Saturday, January 31, 2009

Things that stand out from the Budget and today's debate

All the following comes from the government's official budget site, at

"Providing $50 million over two years for a national foreign credential recognition framework in partnership with provinces and territories."

I have no idea what that means. I keep trying to parse it, but it doesn't come through.

Further down, a memorandum informs me that this is a program devoted to examining the credentials (Diplomas? Degrees? Resumes?) of foreign immigrants. That's good, but it could be less flowery.

"Allocating an additional $3.5 million over two years to offer an additional 600 graduate internships through the Industrial Research and Development Internship program launched in Budget 2007."

Just 600 internships? I know that's in addition to whatever the current number is, but that's a very low number. And the funds work out to about 5, 800 dollars per intern- is that in direct cash, is that in services provided or what?

"$20 billion in personal income tax relief"

That's 20 BILLION dollars that are not going to government services this year. (On a totally unrelated note, did you know there are seven remaining Trudeau appointees in the Senate? And one Joe Clark.)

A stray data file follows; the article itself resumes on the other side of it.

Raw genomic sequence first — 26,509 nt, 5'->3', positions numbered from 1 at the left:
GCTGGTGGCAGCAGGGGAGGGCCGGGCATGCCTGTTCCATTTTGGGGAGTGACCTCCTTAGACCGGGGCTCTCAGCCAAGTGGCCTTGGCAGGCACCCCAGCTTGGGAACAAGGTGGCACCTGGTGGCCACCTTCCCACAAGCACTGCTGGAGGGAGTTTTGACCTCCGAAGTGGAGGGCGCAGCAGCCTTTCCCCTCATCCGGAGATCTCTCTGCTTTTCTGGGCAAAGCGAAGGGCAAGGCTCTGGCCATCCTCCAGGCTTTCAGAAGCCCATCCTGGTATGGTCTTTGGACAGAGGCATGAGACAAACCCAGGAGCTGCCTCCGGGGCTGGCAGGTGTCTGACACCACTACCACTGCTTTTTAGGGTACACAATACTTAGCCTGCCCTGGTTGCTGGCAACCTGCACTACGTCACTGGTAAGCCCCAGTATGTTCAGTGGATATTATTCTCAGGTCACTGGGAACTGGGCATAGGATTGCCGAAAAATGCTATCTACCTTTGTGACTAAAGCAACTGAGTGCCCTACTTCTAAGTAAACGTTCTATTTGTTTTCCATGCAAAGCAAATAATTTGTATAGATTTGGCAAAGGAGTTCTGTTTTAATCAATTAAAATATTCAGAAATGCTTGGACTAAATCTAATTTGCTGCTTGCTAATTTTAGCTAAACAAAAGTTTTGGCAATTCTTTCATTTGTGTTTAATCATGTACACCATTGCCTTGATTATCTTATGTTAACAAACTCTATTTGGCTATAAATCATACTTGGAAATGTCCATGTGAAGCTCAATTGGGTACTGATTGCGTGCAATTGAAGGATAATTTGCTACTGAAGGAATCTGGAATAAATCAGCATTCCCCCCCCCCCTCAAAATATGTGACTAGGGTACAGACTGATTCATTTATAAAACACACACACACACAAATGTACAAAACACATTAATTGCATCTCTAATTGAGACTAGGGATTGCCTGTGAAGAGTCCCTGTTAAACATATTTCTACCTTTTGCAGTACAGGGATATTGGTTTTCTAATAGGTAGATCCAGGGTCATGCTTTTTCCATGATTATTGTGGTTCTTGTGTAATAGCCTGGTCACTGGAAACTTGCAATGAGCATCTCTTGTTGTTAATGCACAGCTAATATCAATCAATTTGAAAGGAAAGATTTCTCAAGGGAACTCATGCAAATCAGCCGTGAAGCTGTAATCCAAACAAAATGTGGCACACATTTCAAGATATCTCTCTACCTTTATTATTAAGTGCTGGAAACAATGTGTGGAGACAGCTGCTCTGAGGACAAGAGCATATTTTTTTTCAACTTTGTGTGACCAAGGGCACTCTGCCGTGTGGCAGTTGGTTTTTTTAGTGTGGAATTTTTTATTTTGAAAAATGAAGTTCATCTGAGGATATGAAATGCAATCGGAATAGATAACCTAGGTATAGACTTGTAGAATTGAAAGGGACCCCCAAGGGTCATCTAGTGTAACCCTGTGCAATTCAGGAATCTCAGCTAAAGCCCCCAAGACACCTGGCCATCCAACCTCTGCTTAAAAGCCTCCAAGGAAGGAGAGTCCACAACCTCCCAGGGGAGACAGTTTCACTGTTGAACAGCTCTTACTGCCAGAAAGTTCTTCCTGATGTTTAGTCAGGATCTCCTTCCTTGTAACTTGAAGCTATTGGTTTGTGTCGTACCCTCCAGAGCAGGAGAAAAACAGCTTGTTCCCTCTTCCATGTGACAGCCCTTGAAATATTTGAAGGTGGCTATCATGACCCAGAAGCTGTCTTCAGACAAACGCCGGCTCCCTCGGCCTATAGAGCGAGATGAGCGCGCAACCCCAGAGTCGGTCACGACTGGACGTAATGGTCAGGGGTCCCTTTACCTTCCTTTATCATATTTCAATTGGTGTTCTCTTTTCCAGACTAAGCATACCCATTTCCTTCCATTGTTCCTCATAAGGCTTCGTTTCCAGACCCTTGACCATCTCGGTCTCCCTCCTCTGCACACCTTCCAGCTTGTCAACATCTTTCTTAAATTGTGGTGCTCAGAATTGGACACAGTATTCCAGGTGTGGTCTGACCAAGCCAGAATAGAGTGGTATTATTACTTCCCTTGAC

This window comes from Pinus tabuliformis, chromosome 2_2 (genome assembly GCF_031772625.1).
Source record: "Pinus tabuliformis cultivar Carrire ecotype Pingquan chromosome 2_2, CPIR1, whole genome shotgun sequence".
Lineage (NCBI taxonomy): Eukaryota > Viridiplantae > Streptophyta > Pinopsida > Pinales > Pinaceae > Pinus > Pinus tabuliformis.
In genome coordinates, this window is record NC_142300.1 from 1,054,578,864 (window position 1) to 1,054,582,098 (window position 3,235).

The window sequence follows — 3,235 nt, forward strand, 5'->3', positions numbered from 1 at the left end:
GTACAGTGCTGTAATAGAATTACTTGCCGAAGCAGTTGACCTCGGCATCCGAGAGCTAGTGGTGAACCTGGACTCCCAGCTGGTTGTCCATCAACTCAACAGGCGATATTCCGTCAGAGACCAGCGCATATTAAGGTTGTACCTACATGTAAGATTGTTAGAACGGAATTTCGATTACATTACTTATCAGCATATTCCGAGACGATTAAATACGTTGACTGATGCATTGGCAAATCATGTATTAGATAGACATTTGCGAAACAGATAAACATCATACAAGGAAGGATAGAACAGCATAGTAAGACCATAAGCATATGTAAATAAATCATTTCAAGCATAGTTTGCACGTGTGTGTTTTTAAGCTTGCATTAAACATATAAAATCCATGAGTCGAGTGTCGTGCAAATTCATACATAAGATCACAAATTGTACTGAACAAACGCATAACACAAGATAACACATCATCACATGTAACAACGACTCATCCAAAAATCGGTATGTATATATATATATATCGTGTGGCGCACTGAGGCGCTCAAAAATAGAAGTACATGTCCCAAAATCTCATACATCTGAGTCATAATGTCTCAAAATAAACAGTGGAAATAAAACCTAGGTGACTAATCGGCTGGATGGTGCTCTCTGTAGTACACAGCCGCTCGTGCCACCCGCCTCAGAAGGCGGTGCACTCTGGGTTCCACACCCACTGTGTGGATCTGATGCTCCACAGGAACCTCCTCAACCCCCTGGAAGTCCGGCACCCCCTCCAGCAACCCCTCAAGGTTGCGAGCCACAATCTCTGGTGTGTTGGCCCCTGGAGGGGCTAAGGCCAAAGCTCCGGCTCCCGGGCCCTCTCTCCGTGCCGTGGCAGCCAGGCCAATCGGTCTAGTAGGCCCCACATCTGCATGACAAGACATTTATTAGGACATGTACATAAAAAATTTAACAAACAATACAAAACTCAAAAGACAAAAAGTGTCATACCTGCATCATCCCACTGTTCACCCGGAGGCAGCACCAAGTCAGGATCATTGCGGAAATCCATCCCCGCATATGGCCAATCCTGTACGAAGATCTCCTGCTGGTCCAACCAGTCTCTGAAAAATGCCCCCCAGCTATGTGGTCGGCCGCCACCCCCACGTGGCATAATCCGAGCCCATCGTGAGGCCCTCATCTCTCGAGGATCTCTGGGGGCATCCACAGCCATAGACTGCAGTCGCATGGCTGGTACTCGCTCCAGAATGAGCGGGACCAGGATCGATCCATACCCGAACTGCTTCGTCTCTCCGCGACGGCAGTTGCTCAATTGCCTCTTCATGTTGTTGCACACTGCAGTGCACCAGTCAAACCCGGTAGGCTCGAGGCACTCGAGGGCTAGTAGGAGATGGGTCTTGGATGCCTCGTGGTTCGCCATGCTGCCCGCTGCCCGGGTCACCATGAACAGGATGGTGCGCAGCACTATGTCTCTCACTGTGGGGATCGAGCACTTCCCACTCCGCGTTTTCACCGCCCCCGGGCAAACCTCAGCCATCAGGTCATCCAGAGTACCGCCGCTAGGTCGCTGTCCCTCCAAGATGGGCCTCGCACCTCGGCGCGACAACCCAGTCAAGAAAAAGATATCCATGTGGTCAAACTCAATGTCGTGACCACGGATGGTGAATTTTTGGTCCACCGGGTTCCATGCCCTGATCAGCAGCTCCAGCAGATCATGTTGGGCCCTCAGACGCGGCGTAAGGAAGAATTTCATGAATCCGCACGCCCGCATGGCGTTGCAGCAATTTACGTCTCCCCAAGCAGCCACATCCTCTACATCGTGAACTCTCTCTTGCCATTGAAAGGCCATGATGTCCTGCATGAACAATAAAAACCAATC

"The Government will provide a one-time grant of $15 million to the YMCA and YWCA to place youth in internships in not-for-profit and community services organizations, with a focus on environmental projects."

That's odd choice to specify the YM and YW CAs. Christian associations, do they offer jobs to non-Christians? I have no idea.

Jean Dorion, BQ, Longueuil—Pierre-Boucher had this to say in today's session:

"The Bloc Québécois has put forward the unanimous priorities of the National Assembly of Quebec. They have been rejected by the Conservatives and the Liberals, who thus choose Canada over Quebec."

Well, yes, M. Dorion. That's because it's the FEDERAL government, not The Quebec-Centric government. What a stupid thing to say.

I need to say that, reading today's debate, one thing strikes me. It's all about the past. Each MP stands up and talk about how things were ten, fifty, a hundred years ago. The Liberals can barely say a hundred words without referencing the previous government, the Conservatives can only talk about promises they've already made, the NDP harp on about what people have said. There's this odd disconnect that nothing is in the "now".